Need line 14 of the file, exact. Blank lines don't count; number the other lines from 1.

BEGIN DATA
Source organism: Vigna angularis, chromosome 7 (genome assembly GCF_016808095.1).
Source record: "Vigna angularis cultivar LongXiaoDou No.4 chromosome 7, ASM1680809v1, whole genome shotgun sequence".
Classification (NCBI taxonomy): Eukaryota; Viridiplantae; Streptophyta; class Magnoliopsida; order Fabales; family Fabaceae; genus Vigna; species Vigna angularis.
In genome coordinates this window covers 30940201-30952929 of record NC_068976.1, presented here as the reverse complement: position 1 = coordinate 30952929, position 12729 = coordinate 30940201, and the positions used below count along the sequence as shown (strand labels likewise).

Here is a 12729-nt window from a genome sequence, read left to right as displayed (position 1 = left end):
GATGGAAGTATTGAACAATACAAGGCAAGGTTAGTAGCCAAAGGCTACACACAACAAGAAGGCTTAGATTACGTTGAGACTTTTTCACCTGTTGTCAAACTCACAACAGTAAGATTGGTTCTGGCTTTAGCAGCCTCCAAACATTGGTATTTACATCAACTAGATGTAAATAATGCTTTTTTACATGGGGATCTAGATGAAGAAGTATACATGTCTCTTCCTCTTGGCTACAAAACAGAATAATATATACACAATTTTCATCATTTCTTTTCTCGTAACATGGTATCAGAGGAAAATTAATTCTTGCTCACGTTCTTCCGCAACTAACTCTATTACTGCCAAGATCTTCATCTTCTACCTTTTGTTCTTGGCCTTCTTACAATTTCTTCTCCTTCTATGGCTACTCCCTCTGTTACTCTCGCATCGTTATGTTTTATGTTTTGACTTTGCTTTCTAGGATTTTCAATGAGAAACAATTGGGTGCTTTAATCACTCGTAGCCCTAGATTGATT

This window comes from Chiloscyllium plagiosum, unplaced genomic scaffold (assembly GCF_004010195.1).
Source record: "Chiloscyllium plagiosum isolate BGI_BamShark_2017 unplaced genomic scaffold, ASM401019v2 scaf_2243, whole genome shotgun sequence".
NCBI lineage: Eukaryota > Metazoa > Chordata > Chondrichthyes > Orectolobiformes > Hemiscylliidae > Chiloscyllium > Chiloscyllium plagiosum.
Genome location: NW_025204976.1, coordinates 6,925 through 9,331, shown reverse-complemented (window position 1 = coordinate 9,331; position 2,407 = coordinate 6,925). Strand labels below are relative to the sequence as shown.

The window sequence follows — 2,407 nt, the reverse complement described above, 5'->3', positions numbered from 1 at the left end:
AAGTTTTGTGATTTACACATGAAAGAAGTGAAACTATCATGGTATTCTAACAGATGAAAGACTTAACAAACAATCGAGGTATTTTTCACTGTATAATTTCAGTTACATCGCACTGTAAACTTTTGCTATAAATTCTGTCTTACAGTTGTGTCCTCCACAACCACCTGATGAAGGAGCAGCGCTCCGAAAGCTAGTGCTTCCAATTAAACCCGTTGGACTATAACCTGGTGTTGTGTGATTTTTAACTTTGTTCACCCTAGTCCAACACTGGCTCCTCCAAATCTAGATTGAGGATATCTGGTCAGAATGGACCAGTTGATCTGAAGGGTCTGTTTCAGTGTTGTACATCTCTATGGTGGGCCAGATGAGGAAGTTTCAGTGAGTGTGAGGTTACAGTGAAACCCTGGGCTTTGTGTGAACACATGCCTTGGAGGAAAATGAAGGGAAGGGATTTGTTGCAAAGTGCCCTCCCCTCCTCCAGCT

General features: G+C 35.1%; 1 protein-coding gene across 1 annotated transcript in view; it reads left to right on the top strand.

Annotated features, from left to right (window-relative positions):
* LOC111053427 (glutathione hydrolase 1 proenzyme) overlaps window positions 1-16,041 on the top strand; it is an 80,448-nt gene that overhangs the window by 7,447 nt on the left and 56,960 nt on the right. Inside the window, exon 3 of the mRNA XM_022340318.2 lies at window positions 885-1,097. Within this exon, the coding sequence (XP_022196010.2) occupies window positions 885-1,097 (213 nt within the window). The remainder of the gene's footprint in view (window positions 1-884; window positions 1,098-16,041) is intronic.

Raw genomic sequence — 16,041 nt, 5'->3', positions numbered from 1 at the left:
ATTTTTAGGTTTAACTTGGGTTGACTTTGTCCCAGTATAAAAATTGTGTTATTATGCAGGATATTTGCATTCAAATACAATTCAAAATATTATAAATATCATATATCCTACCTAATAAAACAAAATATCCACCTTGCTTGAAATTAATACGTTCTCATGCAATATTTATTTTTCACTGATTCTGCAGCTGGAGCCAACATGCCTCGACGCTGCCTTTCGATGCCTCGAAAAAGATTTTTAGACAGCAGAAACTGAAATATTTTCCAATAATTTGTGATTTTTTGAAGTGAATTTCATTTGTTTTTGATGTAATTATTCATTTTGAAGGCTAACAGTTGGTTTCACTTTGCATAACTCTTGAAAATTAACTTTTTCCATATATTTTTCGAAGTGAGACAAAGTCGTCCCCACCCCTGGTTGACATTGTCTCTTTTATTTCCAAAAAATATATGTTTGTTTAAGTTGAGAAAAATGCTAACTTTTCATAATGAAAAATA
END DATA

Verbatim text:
Annotated features, from left to right (window-relative positions):